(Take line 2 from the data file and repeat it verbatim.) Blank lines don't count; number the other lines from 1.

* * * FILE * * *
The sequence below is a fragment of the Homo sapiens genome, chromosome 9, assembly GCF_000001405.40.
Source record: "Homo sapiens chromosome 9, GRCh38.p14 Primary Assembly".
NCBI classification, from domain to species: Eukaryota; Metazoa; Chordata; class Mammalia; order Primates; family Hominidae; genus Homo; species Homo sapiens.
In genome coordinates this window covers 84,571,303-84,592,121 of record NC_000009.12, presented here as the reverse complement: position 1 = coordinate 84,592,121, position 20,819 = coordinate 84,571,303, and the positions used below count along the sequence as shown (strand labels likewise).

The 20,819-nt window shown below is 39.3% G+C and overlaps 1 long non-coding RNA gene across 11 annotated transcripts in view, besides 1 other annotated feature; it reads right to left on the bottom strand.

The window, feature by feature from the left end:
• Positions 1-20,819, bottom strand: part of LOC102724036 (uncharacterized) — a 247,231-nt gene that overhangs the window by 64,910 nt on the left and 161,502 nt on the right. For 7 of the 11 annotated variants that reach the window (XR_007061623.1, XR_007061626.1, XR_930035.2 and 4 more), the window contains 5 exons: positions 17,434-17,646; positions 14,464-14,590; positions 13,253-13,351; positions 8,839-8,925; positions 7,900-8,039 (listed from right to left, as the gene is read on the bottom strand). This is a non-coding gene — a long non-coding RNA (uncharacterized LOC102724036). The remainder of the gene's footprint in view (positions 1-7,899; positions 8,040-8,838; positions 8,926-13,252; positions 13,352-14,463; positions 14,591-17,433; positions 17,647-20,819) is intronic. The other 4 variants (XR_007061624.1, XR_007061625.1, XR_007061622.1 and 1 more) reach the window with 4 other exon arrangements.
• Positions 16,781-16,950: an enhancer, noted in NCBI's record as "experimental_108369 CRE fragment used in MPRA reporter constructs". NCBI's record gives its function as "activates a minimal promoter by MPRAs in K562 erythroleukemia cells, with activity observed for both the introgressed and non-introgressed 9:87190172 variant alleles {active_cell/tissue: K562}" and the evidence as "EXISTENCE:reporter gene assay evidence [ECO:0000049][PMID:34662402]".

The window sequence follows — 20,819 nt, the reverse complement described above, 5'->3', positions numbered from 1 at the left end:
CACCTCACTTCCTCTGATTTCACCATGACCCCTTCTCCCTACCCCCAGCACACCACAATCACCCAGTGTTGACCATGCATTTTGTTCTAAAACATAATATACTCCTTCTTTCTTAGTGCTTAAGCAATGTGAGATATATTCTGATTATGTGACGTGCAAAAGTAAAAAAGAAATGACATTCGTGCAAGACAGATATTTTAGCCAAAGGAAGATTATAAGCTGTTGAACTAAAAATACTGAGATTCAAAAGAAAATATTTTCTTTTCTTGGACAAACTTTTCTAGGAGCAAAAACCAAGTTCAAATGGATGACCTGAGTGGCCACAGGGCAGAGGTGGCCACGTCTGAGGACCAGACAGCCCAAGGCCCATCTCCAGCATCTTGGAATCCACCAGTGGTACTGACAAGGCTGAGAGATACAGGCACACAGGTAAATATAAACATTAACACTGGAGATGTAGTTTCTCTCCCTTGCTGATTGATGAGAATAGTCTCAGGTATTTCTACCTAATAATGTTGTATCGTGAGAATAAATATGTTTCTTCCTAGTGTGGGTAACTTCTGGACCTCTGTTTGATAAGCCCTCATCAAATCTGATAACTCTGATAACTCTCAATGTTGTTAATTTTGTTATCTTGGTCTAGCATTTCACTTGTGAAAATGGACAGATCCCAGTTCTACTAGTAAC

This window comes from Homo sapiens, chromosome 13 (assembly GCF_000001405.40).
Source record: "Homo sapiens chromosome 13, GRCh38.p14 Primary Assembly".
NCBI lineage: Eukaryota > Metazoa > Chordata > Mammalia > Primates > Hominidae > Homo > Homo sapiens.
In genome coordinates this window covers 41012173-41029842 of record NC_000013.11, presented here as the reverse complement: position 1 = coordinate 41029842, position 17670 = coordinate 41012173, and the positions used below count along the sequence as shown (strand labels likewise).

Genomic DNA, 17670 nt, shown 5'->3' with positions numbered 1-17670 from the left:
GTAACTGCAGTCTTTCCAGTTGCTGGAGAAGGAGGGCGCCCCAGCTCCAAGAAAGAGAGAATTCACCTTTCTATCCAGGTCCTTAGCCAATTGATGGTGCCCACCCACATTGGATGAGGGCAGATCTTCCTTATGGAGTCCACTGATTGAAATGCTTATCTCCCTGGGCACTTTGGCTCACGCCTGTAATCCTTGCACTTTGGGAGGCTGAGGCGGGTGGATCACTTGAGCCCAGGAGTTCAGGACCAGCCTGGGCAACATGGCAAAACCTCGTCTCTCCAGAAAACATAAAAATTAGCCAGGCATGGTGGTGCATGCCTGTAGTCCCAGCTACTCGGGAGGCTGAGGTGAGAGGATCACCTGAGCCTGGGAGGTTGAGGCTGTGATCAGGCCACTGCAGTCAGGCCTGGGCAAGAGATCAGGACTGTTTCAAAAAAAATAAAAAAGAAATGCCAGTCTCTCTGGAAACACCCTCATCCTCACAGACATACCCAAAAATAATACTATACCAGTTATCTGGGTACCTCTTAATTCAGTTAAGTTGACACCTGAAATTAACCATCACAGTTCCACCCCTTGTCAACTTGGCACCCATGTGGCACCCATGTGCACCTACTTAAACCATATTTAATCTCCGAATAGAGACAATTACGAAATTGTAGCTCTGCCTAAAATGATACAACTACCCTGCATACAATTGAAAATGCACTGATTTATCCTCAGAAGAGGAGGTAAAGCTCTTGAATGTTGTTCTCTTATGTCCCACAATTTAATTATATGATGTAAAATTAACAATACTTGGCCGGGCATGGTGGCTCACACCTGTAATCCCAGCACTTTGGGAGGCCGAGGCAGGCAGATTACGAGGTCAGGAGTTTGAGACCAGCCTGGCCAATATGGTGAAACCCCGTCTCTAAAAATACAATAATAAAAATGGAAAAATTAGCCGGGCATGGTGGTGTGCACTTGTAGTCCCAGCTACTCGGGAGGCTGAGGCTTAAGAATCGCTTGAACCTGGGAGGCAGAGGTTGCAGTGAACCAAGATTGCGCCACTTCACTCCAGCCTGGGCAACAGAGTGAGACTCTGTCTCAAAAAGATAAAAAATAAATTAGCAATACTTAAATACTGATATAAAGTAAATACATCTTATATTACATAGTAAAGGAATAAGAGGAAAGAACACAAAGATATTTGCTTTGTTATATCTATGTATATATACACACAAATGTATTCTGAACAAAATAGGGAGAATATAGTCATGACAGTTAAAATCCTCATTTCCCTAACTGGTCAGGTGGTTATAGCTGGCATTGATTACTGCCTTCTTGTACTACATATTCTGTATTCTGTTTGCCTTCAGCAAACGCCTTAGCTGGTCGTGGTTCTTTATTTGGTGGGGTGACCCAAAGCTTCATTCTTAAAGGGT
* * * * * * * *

Source record: "Homo sapiens chromosome 9, GRCh38.p14 Primary Assembly".